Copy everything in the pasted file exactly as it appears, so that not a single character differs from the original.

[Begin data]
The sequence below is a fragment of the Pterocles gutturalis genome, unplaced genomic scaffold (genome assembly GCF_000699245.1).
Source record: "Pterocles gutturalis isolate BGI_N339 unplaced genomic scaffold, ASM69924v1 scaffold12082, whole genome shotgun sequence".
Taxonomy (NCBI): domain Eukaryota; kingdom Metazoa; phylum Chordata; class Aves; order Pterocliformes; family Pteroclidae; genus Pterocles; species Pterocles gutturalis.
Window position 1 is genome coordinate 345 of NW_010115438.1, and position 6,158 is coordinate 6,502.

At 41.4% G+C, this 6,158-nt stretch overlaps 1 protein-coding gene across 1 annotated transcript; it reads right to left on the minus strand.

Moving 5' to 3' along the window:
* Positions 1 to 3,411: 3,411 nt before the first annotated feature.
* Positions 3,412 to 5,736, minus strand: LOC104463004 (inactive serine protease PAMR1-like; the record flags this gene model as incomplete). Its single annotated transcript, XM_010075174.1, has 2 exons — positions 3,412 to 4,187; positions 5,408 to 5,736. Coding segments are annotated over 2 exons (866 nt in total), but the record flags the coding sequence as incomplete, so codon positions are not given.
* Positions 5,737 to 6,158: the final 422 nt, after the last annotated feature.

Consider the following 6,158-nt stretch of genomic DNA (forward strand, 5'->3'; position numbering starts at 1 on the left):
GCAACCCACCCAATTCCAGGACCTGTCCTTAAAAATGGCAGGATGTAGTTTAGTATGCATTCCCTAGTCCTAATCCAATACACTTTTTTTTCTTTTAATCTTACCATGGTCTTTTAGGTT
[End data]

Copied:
The sequence below is a fragment of the Pterocles gutturalis genome, unplaced genomic scaffold (genome assembly GCF_000699245.1).
Source record: "Pterocles gutturalis isolate BGI_N339 unplaced genomic scaffold, ASM69924v1 scaffold12082, whole genome shotgun sequence".
Taxonomy (NCBI): domain Eukaryota; kingdom Metazoa; phylum Chordata; class Aves; order Pterocliformes; family Pteroclidae; genus Pterocles; species Pterocles gutturalis.
Window position 1 is genome coordinate 345 of NW_010115438.1, and position 6,158 is coordinate 6,502.

At 41.4% G+C, this 6,158-nt stretch overlaps 1 protein-coding gene across 1 annotated transcript; it reads right to left on the minus strand.

Moving 5' to 3' along the window:
* Positions 1 to 3,411: 3,411 nt before the first annotated feature.
* Positions 3,412 to 5,736, minus strand: LOC104463004 (inactive serine protease PAMR1-like; the record flags this gene model as incomplete). Its single annotated transcript, XM_010075174.1, has 2 exons — positions 3,412 to 4,187; positions 5,408 to 5,736. Coding segments are annotated over 2 exons (866 nt in total), but the record flags the coding sequence as incomplete, so codon positions are not given.
* Positions 5,737 to 6,158: the final 422 nt, after the last annotated feature.

Consider the following 6,158-nt stretch of genomic DNA (forward strand, 5'->3'; position numbering starts at 1 on the left):
GCAACCCACCCAATTCCAGGACCTGTCCTTAAAAATGGCAGGATGTAGTTTAGTATGCATTCCCTAGTCCTAATCCAATACACTTTTTTTTCTTTTAATCTTACCATGGTCTTTTAGGTT